The FHA Doesn’t Require 20% Down
You don’t need 20% down to buy a home and, as a home buyer, your financing options may be more numerous than you thought.
Sure, more than half of all home buyers use conforming loans via Fannie Mae or Freddie Mac to finance their homes, making an average downpayment of twenty percent, according to mortgage loan processing software firm Ellie Mae.
But, what about the other half?
An overwhelming percentage of today’s home buyers use a low-downpayment mortgage option backed by the Federal Housing Administration (FHA).
The program, which allows down payments of as little as 3.5% on a home, is available in all 50 states and comes with mortgage rates which are among the lowest available in today’s mortgage market.
Since 2014, FHA mortgage rates have been conforming rates by an average 15 basis points (0.15%).
However, just because its mortgage rates are lower, there are elements to consider before choosing FHA-backed financing.
If you’re asking the frequently-asked mortgage question — “What type of mortgage is right for me?” — the answer may be tucked within the guidelines of FHA financing which allow for low-downpayments, below-average credit scores, and a flexible interpretation of income and asset documentation.
Thinking of buying a home but worried about your downpayment? Give a look at the FHA mortgage.
What Is The FHA?
The Federal Housing Administration (FHA) is a government agency which was formed in the 1930s to promote homeownership nationwide.
At the time, mortgage loans were unavailable to everyday consumers.
Because of the economic climate, banks typically required downpayments on homes of at least 50 percent; and, required home buyers to accept loan terms no longer than 5 years.
Few buyers had fifty percent to put down on a home, and fewer could make the payments of a loan which required complete pay-back within 60 months of purchase.
Housing was flailing.
Now, the government had very little money in the early-1930s but it knew that giving people the means to make roots in communities would help stabilize U.S. households and buttress the domestic economy.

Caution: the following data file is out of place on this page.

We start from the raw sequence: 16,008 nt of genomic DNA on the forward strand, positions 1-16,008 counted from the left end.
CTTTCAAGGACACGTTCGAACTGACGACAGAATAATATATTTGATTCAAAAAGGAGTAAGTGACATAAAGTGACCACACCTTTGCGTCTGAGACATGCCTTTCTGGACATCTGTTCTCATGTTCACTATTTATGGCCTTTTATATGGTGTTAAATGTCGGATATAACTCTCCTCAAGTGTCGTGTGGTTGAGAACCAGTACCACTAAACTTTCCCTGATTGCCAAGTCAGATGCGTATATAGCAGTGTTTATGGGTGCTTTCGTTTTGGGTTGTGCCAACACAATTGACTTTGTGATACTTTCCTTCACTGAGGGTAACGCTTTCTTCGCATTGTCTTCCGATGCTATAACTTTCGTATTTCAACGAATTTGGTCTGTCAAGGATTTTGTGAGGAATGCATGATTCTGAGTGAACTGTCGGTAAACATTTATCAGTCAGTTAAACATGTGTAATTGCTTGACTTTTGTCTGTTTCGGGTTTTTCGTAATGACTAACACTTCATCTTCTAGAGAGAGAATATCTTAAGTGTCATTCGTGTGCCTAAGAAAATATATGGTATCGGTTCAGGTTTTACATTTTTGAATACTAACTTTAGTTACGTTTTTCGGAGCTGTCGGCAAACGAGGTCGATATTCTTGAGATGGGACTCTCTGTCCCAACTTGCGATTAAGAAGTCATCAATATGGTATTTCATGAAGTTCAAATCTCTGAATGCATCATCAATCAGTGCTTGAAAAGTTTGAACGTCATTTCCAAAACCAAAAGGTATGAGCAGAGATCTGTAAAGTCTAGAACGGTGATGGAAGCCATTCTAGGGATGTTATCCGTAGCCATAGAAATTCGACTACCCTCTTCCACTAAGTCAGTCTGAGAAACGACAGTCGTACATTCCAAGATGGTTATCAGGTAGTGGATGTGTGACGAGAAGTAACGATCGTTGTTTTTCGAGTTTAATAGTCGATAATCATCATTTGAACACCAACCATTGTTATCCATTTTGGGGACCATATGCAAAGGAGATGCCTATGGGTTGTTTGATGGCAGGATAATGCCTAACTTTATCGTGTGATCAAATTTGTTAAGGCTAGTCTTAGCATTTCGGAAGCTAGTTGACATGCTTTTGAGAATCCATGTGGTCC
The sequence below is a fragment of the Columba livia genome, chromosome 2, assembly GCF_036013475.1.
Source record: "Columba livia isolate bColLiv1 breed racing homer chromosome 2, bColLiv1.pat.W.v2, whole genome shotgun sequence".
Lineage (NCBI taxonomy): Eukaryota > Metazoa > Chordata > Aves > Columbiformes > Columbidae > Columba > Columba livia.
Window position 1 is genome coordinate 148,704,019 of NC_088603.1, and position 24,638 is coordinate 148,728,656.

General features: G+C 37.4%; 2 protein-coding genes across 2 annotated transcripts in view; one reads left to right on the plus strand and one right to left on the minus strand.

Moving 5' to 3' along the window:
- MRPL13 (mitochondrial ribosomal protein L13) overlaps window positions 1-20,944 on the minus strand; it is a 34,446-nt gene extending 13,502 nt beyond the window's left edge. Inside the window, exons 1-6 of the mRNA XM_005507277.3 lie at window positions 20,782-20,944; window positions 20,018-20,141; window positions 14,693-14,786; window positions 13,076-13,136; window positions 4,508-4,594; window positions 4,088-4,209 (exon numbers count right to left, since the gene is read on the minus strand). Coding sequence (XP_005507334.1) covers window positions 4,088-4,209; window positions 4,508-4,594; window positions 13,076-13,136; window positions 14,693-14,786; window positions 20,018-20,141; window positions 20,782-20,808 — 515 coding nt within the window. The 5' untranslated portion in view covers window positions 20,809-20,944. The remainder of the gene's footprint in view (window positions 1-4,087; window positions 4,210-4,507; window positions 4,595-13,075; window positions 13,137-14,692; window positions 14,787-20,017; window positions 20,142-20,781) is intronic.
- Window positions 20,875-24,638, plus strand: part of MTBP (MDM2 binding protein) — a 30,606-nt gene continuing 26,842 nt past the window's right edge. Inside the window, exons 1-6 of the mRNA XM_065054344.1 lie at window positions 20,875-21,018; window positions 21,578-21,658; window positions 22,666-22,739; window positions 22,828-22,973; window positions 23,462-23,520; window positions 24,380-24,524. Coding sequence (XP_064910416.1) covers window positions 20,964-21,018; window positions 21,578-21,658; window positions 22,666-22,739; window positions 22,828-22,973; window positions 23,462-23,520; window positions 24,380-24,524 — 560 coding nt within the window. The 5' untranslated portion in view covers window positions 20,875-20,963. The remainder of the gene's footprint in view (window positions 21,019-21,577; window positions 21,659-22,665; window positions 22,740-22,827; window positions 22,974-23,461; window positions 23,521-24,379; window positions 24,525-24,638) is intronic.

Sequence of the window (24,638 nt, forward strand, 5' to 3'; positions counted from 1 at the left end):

In response, it launched the world’s first mortgage insurance company — the FHA.
As a mortgage insurer, the FHA published a list of minimum standards for U.S. home loans. All loans meeting those minimum standards, the FHA told banks, would be eligible for insurance against default.
This meant that mortgage lenders could make loans against the rules of the FHA instead of their own; and, the FHA was far more lenient than any bank would be. The FHA’s creation sparked a flurry of lending and played a large role in nation’s post-depression economic recovery.
Today, the FHA is the largest insurer of mortgages in the world.
FHA Guidelines Help Home Buyers
The FHA was created more than 80 years ago, but its role in today’s housing market remains huge.
1-in-4 buyers used the FHA program to help purchase a home last month.
Among the primary reasons why FHA loans remain popular is that FHA guidelines allow for a home downpayment of just 3.5 percent, which is less than the twenty percent many home buyers believe they have to have saved.
Another reason why FHA loans are still common after 80 years is that FHA guidelines are looser on credit scores as compared to conventional loans via Fannie Mae or Freddie Mac.
With Fannie Mae or Freddie Mac, buyers must have an “excellent” credit score in order to get access to the lowest available mortgage rates; and, as credit scores drop, mortgage rates increase.
With the FHA mortgage program, all borrowers get access to the same mortgage rates regardless of credit score.
Buyers with 580 FICO scores get the same rates as buyers with FICO scores over 700; and those rates beat conventional rates by more than one-eighth of a percentage point, on average.
Furthermore, the FHA allows your real estate agent to negotiate seller concessions of up to six percent as part of your contract, which means that you could have your home seller pay for your closing costs and pre-paid items, including real estate taxes and per diem interest charges, further reducing your cash-at-closing.
FHA Mortgage Insurance Premiums
So, what’s the cost of getting access to FHA financing? It’s the cost of FHA mortgage insurance premiums (MIP).
FHA mortgage insurance premiums are paid in two parts.
The first part is paid upfront at the time of closing. Not surprisingly, this payment is known as the Upfront Mortgage Insurance Premium (UFMIP). Currently, the FHA assesses an insurance fees equal to 1.75 percent of your loan size, and adds it to your borrowed amount.
Upfront MIP is not paid as cash; it’s “rolled in” to your loan.
The cost of the FHA upfront mortgage insurance premium has changed several times since 2008. It’s been as low as one percent of the borrowed amount; and as much as two percent.
The cost of the FHA’s other insurance cost — its monthly mortgage insurance premium (MIP) — has changed, too.
Currently, homeowners with a 30-year fixed-rate FHA loans pay 0.85% in FHA MIP annually. This is nearly half what the FHA used to charge.